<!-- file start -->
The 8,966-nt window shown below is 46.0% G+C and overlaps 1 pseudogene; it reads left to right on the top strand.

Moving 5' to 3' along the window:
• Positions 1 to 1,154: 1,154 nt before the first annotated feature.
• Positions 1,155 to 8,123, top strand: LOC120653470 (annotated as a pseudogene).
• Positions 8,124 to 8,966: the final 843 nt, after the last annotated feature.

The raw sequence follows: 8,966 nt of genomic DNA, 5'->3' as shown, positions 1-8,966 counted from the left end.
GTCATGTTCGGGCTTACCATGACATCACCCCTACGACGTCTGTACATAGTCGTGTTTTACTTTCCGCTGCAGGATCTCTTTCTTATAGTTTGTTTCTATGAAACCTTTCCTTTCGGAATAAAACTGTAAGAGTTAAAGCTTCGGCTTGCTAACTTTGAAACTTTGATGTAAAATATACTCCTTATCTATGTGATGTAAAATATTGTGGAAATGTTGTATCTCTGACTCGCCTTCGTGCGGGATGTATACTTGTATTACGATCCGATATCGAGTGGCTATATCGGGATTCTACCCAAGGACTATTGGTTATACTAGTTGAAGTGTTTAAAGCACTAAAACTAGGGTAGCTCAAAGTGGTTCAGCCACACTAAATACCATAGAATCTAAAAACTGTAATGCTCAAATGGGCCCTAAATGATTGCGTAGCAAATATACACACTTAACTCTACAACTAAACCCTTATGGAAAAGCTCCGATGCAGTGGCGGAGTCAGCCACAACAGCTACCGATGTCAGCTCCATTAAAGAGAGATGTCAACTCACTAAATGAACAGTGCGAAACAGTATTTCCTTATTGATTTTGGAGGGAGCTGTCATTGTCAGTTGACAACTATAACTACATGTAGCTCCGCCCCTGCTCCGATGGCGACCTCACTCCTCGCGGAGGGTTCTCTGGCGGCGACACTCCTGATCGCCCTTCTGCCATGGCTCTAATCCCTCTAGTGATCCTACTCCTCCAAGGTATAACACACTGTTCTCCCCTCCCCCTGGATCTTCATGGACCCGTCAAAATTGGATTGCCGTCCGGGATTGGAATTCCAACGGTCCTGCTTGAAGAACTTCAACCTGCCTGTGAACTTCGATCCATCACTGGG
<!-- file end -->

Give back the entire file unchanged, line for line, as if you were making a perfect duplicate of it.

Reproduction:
The 8,966-nt window shown below is 46.0% G+C and overlaps 1 pseudogene; it reads left to right on the top strand.

Moving 5' to 3' along the window:
• Positions 1 to 1,154: 1,154 nt before the first annotated feature.
• Positions 1,155 to 8,123, top strand: LOC120653470 (annotated as a pseudogene).
• Positions 8,124 to 8,966: the final 843 nt, after the last annotated feature.

The raw sequence follows: 8,966 nt of genomic DNA, 5'->3' as shown, positions 1-8,966 counted from the left end.
GTCATGTTCGGGCTTACCATGACATCACCCCTACGACGTCTGTACATAGTCGTGTTTTACTTTCCGCTGCAGGATCTCTTTCTTATAGTTTGTTTCTATGAAACCTTTCCTTTCGGAATAAAACTGTAAGAGTTAAAGCTTCGGCTTGCTAACTTTGAAACTTTGATGTAAAATATACTCCTTATCTATGTGATGTAAAATATTGTGGAAATGTTGTATCTCTGACTCGCCTTCGTGCGGGATGTATACTTGTATTACGATCCGATATCGAGTGGCTATATCGGGATTCTACCCAAGGACTATTGGTTATACTAGTTGAAGTGTTTAAAGCACTAAAACTAGGGTAGCTCAAAGTGGTTCAGCCACACTAAATACCATAGAATCTAAAAACTGTAATGCTCAAATGGGCCCTAAATGATTGCGTAGCAAATATACACACTTAACTCTACAACTAAACCCTTATGGAAAAGCTCCGATGCAGTGGCGGAGTCAGCCACAACAGCTACCGATGTCAGCTCCATTAAAGAGAGATGTCAACTCACTAAATGAACAGTGCGAAACAGTATTTCCTTATTGATTTTGGAGGGAGCTGTCATTGTCAGTTGACAACTATAACTACATGTAGCTCCGCCCCTGCTCCGATGGCGACCTCACTCCTCGCGGAGGGTTCTCTGGCGGCGACACTCCTGATCGCCCTTCTGCCATGGCTCTAATCCCTCTAGTGATCCTACTCCTCCAAGGTATAACACACTGTTCTCCCCTCCCCCTGGATCTTCATGGACCCGTCAAAATTGGATTGCCGTCCGGGATTGGAATTCCAACGGTCCTGCTTGAAGAACTTCAACCTGCCTGTGAACTTCGATCCATCACTGGG